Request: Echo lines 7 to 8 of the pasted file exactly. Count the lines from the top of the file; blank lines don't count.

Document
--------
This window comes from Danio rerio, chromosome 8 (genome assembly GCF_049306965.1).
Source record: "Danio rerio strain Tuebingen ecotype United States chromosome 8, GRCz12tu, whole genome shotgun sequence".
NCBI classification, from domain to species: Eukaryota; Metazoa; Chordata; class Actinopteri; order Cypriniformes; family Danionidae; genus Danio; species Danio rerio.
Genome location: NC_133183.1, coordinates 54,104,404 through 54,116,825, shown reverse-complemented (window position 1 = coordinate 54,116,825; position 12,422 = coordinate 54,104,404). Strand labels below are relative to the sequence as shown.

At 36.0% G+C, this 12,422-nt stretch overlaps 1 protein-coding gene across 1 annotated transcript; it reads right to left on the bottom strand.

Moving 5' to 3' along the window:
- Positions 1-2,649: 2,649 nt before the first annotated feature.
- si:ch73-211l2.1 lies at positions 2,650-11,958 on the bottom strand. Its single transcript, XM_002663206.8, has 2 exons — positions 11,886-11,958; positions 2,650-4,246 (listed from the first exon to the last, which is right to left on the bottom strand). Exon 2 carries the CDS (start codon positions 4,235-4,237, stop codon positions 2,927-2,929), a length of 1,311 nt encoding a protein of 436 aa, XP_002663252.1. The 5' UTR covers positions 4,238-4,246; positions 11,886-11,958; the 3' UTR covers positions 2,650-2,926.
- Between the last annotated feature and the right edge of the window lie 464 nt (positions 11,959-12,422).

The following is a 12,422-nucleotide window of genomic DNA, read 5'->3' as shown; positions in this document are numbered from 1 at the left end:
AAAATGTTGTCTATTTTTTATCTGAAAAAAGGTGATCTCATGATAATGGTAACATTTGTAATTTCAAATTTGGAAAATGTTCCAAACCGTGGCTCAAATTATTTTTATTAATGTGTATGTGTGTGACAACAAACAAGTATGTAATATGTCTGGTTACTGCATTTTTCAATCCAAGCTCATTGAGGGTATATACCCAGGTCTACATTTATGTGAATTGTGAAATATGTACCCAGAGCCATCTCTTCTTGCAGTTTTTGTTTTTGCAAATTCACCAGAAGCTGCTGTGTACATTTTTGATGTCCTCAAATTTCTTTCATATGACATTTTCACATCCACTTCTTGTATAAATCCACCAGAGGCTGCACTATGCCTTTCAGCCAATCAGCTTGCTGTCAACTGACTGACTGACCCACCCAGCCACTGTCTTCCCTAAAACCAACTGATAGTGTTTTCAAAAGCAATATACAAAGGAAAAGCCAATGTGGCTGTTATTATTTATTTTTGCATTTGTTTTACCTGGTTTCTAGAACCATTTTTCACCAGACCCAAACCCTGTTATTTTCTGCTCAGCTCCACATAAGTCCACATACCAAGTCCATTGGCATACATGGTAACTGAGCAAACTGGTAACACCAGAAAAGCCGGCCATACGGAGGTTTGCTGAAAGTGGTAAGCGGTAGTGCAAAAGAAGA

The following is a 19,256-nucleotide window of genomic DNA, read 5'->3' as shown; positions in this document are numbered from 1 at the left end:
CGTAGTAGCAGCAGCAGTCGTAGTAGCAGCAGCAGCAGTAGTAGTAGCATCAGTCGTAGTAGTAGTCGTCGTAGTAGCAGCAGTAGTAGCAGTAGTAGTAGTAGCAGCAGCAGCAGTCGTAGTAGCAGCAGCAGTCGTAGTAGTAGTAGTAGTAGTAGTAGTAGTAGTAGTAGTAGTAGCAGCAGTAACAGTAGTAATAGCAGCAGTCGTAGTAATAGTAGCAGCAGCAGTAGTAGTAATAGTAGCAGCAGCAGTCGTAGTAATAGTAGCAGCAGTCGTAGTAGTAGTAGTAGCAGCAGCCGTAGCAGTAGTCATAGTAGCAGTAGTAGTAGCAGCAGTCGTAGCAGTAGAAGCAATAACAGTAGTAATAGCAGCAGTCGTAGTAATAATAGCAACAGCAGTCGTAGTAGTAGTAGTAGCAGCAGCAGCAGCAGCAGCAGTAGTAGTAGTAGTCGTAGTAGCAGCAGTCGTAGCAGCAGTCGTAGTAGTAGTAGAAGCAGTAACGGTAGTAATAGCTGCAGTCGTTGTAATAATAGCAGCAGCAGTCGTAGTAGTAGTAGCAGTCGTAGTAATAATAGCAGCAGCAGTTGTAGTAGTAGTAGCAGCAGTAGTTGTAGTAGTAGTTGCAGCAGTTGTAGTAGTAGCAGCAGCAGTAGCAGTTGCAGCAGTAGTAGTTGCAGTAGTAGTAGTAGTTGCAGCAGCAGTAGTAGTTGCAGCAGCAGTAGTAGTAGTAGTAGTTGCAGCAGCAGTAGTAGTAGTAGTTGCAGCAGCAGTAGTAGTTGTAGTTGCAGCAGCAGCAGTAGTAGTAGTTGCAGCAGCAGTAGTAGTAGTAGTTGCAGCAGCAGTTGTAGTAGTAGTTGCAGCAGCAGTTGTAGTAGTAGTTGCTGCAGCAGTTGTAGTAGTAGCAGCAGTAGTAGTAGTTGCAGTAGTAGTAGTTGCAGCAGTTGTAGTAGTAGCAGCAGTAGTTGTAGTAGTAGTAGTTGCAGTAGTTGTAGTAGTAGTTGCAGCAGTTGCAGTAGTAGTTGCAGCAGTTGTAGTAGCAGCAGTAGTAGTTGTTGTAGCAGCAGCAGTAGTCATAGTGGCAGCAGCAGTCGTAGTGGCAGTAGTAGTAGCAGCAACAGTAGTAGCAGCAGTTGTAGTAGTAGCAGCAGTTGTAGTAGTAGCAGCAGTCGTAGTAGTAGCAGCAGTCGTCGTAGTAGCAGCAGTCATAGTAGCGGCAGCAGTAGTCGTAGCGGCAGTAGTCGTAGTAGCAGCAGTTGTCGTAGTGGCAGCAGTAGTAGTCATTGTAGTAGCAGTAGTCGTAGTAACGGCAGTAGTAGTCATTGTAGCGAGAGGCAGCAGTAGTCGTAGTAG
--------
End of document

- Positions 1-2,649: 2,649 nt before the first annotated feature.
- si:ch73-211l2.1 lies at positions 2,650-11,958 on the bottom strand. Its single transcript, XM_002663206.8, has 2 exons — positions 11,886-11,958; positions 2,650-4,246 (listed from the first exon to the last, which is right to left on the bottom strand). Exon 2 carries the CDS (start codon positions 4,235-4,237, stop codon positions 2,927-2,929), a length of 1,311 nt encoding a protein of 436 aa, XP_002663252.1. The 5' UTR covers positions 4,238-4,246; positions 11,886-11,958; the 3' UTR covers positions 2,650-2,926.